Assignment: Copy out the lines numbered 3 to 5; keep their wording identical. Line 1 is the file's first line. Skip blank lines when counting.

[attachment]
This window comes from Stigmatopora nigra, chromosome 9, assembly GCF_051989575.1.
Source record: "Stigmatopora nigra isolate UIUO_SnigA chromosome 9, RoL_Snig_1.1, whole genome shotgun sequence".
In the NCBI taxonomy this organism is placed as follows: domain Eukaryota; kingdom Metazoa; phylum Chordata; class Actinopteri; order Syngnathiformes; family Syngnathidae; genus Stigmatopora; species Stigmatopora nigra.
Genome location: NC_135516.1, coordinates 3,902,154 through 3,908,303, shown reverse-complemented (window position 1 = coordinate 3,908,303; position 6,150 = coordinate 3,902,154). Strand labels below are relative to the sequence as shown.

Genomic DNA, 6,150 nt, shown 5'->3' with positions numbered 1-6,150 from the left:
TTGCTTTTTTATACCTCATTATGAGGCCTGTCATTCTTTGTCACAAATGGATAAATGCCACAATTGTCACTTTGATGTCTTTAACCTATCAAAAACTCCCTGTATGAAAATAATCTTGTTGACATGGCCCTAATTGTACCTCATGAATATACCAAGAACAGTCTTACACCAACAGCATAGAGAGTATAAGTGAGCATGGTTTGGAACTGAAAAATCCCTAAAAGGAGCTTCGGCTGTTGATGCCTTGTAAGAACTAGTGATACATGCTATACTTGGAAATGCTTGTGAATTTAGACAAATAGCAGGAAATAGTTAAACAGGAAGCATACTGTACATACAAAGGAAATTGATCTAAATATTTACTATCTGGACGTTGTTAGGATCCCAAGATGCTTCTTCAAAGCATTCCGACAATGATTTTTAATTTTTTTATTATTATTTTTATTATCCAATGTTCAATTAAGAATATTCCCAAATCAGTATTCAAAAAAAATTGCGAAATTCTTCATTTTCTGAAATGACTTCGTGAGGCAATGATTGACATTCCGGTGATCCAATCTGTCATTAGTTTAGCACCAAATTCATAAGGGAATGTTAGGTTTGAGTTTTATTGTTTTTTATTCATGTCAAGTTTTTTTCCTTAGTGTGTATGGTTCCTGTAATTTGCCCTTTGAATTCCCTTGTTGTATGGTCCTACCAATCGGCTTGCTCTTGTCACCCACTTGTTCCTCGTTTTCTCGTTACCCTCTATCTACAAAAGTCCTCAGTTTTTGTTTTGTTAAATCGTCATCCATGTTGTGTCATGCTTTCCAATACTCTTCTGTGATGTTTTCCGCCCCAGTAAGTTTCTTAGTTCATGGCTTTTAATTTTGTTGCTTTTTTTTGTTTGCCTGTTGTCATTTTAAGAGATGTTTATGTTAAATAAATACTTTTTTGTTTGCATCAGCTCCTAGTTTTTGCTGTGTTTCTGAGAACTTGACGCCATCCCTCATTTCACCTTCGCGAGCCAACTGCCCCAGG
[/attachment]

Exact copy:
In the NCBI taxonomy this organism is placed as follows: domain Eukaryota; kingdom Metazoa; phylum Chordata; class Actinopteri; order Syngnathiformes; family Syngnathidae; genus Stigmatopora; species Stigmatopora nigra.
Genome location: NC_135516.1, coordinates 3,902,154 through 3,908,303, shown reverse-complemented (window position 1 = coordinate 3,908,303; position 6,150 = coordinate 3,902,154). Strand labels below are relative to the sequence as shown.

Genomic DNA, 6,150 nt, shown 5'->3' with positions numbered 1-6,150 from the left: